• They’ve been active in other community improvement efforts. Dad’s been a Guardian ad Litem and mentor, and served Meals on Wheels until he broke his hip a couple of years ago. Even now, at 90, he is writing letters to elected officials suggesting that a program to have police officers visit elementary schools would be a constructive solution to the current societal unrest.

I could go on, and in the series on My Career Journey and My Faith Journey their ongoing influences will be a recurring theme.

Dad and Mom have striven to follow Jesus Christ in their life’s calling, in humble reliance on the Holy Spirit, and bearing His fruit: love, joy, peace, patience, kindness, goodness, faithfulness, gentleness and self-control (Galatians 5:22-23).

They remain an inspiration to me and to many others, and a reminder that we are blessed to be a blessing.

I thank God for them.

Retiring from Mayo Clinic, Embracing Elderhood

My last day of work at Mayo Clinic will be one month from today, as I will be retiring August 3 to begin my third career.

I’m excited about what’s ahead, even as I look back fondly on more than 21 years of amazing experiences at Mayo Clinic and also on the chapters before April 2000 that prepared me for my Mayo career.

I started a series here on my blog in January 2020 to tell the story of My Health Journey, sharing what Lisa and I had learned over the previous three years that I thought others might find helpful.

Today I’m starting two more: My Career Journey and My Faith Journey.

Instead of a three-year scope I’ll be reflecting on more than a half-century of life experiences, but with the same goal: sharing stories and insights you might find interesting and that may lead to beneficial applications in your life.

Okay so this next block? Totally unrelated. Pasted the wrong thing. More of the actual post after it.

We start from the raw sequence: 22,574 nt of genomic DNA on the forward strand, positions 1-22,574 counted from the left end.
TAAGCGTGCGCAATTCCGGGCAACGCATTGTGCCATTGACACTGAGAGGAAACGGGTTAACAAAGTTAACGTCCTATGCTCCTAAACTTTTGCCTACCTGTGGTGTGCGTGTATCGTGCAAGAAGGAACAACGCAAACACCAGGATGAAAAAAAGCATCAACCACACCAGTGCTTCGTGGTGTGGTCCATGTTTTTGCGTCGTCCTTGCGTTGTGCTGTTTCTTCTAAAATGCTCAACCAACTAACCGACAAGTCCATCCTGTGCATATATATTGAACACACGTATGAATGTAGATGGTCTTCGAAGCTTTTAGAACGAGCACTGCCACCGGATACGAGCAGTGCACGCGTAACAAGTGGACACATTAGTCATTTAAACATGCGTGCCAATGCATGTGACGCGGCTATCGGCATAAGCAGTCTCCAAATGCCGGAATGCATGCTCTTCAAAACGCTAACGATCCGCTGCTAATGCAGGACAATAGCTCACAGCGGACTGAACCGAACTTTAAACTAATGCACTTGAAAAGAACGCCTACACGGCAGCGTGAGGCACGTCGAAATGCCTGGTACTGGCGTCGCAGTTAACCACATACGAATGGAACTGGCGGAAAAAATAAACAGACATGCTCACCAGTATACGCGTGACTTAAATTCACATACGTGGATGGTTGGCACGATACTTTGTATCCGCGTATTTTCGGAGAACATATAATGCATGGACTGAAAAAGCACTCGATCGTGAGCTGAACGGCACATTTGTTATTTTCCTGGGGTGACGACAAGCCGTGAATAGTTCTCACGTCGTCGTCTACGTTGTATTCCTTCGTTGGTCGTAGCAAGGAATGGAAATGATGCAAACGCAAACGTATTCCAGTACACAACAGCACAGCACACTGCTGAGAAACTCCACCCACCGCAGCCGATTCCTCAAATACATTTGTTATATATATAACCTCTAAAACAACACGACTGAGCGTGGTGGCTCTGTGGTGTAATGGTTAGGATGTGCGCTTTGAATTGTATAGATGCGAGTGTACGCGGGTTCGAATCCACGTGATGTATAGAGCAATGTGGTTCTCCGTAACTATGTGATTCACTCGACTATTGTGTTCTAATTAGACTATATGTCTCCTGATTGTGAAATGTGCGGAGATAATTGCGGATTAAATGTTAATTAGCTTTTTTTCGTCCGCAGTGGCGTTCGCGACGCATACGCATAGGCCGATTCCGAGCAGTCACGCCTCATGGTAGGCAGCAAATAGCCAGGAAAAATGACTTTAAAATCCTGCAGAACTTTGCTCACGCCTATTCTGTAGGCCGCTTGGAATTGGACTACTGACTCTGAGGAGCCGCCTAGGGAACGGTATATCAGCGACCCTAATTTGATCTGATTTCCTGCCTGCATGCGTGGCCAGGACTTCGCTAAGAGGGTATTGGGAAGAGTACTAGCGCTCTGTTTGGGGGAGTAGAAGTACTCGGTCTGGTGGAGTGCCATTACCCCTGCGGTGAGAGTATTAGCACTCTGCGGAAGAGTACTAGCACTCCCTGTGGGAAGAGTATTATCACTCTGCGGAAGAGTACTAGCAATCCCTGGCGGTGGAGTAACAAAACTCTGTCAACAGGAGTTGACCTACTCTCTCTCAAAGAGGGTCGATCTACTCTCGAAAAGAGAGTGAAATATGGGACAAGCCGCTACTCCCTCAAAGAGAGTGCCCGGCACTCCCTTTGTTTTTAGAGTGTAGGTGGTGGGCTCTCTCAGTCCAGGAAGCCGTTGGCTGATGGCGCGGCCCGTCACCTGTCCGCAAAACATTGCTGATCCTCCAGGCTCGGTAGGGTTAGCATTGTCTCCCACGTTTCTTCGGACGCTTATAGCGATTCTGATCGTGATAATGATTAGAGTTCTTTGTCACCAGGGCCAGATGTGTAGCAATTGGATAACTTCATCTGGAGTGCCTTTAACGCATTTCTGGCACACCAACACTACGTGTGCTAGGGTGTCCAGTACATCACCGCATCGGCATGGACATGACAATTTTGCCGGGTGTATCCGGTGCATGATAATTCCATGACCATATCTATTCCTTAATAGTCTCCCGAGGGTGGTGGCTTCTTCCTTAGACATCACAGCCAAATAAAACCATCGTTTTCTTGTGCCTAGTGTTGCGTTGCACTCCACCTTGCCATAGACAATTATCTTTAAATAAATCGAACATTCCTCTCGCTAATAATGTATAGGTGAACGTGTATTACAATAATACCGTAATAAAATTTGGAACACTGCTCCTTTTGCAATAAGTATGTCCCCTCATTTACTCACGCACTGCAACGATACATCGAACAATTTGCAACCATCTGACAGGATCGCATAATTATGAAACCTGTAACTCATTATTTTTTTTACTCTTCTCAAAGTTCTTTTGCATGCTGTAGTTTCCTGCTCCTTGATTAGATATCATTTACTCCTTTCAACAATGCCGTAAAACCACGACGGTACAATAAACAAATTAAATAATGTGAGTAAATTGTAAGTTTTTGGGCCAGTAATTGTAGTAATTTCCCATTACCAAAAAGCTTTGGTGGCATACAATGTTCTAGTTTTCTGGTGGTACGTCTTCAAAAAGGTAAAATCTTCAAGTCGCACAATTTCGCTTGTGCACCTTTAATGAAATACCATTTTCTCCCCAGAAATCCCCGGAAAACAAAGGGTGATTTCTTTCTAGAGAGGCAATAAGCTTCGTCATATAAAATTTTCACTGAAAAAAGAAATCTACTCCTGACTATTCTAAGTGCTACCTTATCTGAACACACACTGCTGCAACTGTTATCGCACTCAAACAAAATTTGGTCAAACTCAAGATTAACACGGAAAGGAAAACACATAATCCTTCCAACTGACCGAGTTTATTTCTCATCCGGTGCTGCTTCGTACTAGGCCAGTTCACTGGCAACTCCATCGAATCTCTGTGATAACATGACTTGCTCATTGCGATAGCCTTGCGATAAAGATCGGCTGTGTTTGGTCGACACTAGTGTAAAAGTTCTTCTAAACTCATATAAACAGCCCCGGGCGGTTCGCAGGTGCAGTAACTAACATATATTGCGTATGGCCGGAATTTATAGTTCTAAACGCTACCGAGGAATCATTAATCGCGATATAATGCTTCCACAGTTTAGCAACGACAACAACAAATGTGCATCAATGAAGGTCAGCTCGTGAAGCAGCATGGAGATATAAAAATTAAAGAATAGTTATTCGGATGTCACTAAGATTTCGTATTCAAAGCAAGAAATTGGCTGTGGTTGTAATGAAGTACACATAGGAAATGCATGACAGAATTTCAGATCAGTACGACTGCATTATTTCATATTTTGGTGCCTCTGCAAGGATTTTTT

Three factors spurred me to start these series: Chip Conley’s concept of modern elderhood, my renewed focus on old-fashioned Elderhood and our recent loss of Lisa’s dad.

As I wrote in Is 58 Halftime?, Chip Conley’s presentation two years ago challenged me to consider what my career contribution might be over the next 25 or 30 years, and how it would look different from my last few decades.

That led to some personal retooling, including getting my MBA, and also my decision to notify my division and department leaders on May 3 of my plans to retire from Mayo Clinic. As the series on My Career Journey progresses, I look forward to sharing news about what’s next for me, but before that I will begin my modern elder role by sharing earlier career stories and insights, including what mentors have helped me to learn. 

But I’m not just a modern elder: I’m a traditional one, too. Since 2010 I have been a Ruling Elder at Trinity Presbyterian Church, a congregation of the Presbyterian Church in America (PCA), in Rochester, Minn. I’ve just returned from attending the PCA’s 48th General Assembly in St. Louis. As I move into my third career, I want to dedicate more of my time and effort into this role, and in the My Faith Journey series I will share deeper “meaning of life” reflections.